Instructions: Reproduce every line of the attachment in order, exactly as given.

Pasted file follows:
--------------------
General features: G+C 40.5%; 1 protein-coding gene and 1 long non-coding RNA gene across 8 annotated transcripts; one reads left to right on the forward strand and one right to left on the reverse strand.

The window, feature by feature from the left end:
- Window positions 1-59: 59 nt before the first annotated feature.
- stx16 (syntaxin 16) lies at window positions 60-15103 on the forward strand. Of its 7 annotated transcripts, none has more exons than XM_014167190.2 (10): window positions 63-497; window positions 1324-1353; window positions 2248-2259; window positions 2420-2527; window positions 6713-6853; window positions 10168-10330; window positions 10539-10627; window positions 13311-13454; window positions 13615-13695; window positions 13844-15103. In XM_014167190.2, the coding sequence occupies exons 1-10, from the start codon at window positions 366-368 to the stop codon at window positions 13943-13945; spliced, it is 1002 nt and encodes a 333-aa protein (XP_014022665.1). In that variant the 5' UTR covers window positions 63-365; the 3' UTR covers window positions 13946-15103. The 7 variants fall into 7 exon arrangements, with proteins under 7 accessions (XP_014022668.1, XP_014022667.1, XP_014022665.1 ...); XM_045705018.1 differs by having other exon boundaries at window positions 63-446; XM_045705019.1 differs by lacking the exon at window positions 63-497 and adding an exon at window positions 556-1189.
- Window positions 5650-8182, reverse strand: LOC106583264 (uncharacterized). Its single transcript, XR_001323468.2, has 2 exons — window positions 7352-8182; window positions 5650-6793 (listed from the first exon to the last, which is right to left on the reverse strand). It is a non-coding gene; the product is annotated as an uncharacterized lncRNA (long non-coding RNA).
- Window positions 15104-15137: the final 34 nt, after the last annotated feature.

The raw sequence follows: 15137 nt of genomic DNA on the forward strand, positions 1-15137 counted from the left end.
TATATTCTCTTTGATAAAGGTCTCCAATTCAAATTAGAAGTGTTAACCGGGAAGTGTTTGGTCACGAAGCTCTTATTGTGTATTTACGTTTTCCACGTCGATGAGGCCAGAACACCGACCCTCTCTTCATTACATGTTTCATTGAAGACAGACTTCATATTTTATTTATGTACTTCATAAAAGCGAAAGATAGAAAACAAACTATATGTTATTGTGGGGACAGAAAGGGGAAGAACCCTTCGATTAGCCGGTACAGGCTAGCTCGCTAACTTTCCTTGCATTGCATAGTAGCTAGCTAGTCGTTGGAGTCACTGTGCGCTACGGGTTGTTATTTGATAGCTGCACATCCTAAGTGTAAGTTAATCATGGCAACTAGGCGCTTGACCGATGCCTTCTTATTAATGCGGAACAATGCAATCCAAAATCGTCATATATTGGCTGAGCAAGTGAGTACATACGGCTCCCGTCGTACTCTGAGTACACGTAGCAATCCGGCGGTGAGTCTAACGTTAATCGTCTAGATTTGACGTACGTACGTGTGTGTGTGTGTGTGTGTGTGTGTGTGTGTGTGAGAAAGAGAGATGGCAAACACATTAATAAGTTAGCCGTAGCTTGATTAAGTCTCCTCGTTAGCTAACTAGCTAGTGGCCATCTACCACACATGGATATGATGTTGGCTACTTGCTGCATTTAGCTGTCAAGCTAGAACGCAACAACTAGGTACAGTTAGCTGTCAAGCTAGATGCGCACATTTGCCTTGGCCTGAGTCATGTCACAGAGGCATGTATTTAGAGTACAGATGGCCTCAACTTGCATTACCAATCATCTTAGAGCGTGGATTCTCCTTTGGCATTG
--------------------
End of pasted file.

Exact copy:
General features: G+C 40.5%; 1 protein-coding gene and 1 long non-coding RNA gene across 8 annotated transcripts; one reads left to right on the forward strand and one right to left on the reverse strand.

The window, feature by feature from the left end:
- Window positions 1-59: 59 nt before the first annotated feature.
- stx16 (syntaxin 16) lies at window positions 60-15103 on the forward strand. Of its 7 annotated transcripts, none has more exons than XM_014167190.2 (10): window positions 63-497; window positions 1324-1353; window positions 2248-2259; window positions 2420-2527; window positions 6713-6853; window positions 10168-10330; window positions 10539-10627; window positions 13311-13454; window positions 13615-13695; window positions 13844-15103. In XM_014167190.2, the coding sequence occupies exons 1-10, from the start codon at window positions 366-368 to the stop codon at window positions 13943-13945; spliced, it is 1002 nt and encodes a 333-aa protein (XP_014022665.1). In that variant the 5' UTR covers window positions 63-365; the 3' UTR covers window positions 13946-15103. The 7 variants fall into 7 exon arrangements, with proteins under 7 accessions (XP_014022668.1, XP_014022667.1, XP_014022665.1 ...); XM_045705018.1 differs by having other exon boundaries at window positions 63-446; XM_045705019.1 differs by lacking the exon at window positions 63-497 and adding an exon at window positions 556-1189.
- Window positions 5650-8182, reverse strand: LOC106583264 (uncharacterized). Its single transcript, XR_001323468.2, has 2 exons — window positions 7352-8182; window positions 5650-6793 (listed from the first exon to the last, which is right to left on the reverse strand). It is a non-coding gene; the product is annotated as an uncharacterized lncRNA (long non-coding RNA).
- Window positions 15104-15137: the final 34 nt, after the last annotated feature.

The raw sequence follows: 15137 nt of genomic DNA on the forward strand, positions 1-15137 counted from the left end.
TATATTCTCTTTGATAAAGGTCTCCAATTCAAATTAGAAGTGTTAACCGGGAAGTGTTTGGTCACGAAGCTCTTATTGTGTATTTACGTTTTCCACGTCGATGAGGCCAGAACACCGACCCTCTCTTCATTACATGTTTCATTGAAGACAGACTTCATATTTTATTTATGTACTTCATAAAAGCGAAAGATAGAAAACAAACTATATGTTATTGTGGGGACAGAAAGGGGAAGAACCCTTCGATTAGCCGGTACAGGCTAGCTCGCTAACTTTCCTTGCATTGCATAGTAGCTAGCTAGTCGTTGGAGTCACTGTGCGCTACGGGTTGTTATTTGATAGCTGCACATCCTAAGTGTAAGTTAATCATGGCAACTAGGCGCTTGACCGATGCCTTCTTATTAATGCGGAACAATGCAATCCAAAATCGTCATATATTGGCTGAGCAAGTGAGTACATACGGCTCCCGTCGTACTCTGAGTACACGTAGCAATCCGGCGGTGAGTCTAACGTTAATCGTCTAGATTTGACGTACGTACGTGTGTGTGTGTGTGTGTGTGTGTGTGTGTGTGTGAGAAAGAGAGATGGCAAACACATTAATAAGTTAGCCGTAGCTTGATTAAGTCTCCTCGTTAGCTAACTAGCTAGTGGCCATCTACCACACATGGATATGATGTTGGCTACTTGCTGCATTTAGCTGTCAAGCTAGAACGCAACAACTAGGTACAGTTAGCTGTCAAGCTAGATGCGCACATTTGCCTTGGCCTGAGTCATGTCACAGAGGCATGTATTTAGAGTACAGATGGCCTCAACTTGCATTACCAATCATCTTAGAGCGTGGATTCTCCTTTGGCATTG